3 Proven Ways to Double Your Money | Smart Change: Personal Finance

(Sam Swenson, CFA, CPA)

Over the past several years, a number of different ideas have been advertised to help you double your money, and fast. Among them: cryptocurrencies, NFTs, and once-lesser-known stocks like AMC Entertainment and GameStopto name a few.

Since the markets for many of these have fallen dramatically over the past several months, it’s a good time to revisit the time-tested ways that people have doubled their money. It may take a bit of patience, but there are a few key things you can do to ensure your money doubles over time.

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1. Get your company’s 401 (k) match

In the most literal sense, receiving your company match is one of the easiest ways to double your money. Most employer 401 (k) plans offer some level of matching, which means you’ll receive a 100% return on contributions to the plan up to a specified limit. The limit usually ranges from 2% to 6%.

Say you earn $ 100,000 and receive a 5% match from your employer for all contributions to your 401 (k) plan. In other words, if you contribute $ 5,000 to your 401 (k) plan in any given calendar year, you’ll receive $ 5,000 from your employer as a matching contribution. A 100% return!

While the employer match won’t make you a millionaire overnight, it will get you into the habit of regularly funding your retirement account and easily doubling your efforts.

Image source: Getty Images.

2. Continue investing when the market is down

With the Vanguard S&P 500 Fund (NYSEMKT: VOO) down in the double-digits to start 2022, many people (somewhat understandably) want to run away from investing entirely. In fact, this is the time to do just the opposite: It’s time to load up and lower your overall cost basis in the securities you already own. Those who stay the course and allow their retirement auto-deposits to continue are likely to be those who really come out ahead in the long run.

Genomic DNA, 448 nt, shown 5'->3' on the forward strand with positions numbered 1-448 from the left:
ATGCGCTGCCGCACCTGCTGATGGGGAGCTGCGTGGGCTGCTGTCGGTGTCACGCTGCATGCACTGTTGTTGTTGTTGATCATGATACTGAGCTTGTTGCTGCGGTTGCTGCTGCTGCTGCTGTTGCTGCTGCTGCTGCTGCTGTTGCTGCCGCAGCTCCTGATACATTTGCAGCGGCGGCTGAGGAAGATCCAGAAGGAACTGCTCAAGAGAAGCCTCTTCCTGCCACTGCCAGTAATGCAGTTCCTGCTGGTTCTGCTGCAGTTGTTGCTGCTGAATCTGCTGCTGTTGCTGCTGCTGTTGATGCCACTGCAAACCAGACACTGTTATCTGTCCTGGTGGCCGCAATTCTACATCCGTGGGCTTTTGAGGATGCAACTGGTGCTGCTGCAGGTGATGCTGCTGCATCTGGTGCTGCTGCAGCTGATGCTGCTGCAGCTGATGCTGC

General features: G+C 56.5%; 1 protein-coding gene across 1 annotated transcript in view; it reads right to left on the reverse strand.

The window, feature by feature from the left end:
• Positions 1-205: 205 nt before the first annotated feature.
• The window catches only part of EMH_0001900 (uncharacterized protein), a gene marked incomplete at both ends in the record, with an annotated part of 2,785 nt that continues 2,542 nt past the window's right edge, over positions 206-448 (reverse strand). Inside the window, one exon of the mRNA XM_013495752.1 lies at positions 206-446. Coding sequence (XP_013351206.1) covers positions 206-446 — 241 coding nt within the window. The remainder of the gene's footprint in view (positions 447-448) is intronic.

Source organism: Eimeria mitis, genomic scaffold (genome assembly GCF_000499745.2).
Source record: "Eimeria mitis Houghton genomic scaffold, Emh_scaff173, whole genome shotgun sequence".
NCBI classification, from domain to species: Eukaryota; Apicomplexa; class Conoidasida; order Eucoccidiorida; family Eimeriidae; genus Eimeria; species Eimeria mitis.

Investing when the market is down also has a magnified effect if you reinvest your dividends and capital gains (this can usually be automated within your account settings, depending on your broker). In other words, when dividends and capital gains are paid out, you’ll automatically buy more shares of the same investment at lower prices. When the market finally recovers, you’ll end up with more than you started with.

3. Focus on the broad markets

It’s a more prudent strategy to simply choose the broad index – inclusive of all market segments – and to continue investing despite ugly numbers across the headlines. This boils down to diversificationthe concept of spreading your money around to different economic sectors.

Conversely, playing the “hot stocks” is likely to have gotten you in hot water – especially if you started investing recently. Over the past two years, it was incredibly easy to get caught up in tech-stock mania, especially when fund managers like Cathie Wood were earning double and triple-digit returns by investing in emerging technologies.

Year to date, most of Wood’s ARK Invest funds are down over 50% with no signs of the declines letting up.

As the below chart shows, losses for tech-heavy funds like the ARK Innovation Fund (NYSEMKT: ARKK) have been particularly intense on the way down:

A $ 10,000 investment in the ARK Innovation Fund at the beginning of the year would now be worth less than $ 5,000, while a broadly diversified index fund, like the Vanguard S&P 500 Fund, is still worth over $ 8,600. Proper diversification can help limit losses, even when it feels like the world is crumbling.

This is all to say that by sticking with the broad markets, you’re much more likely to achieve stable, long-term results that offer an attractive risk-reward ratio. By committing to such a strategy, you’ll harness the power of compound interest and see your money double (or triple!) In a smoother and more dependable fashion.

Focus on controllable variables

Of course, you can’t control what the market does tomorrow, next week, or next year. But you can control your own behavior. Keep the focus on the tried-and-true ways of doubling your money, and time will take care of the rest. By qualifying for your company match, continuing to invest when the market is down, and diversifying adequately, you’ll see your portfolio balance double in due time.

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Sam Swenson, CFA, CPA has positions in Vanguard S&P 500 ETF. The Motley Fool has positions in and recommends Vanguard S&P 500 ETF. The Motley Fool has a disclosure policy.

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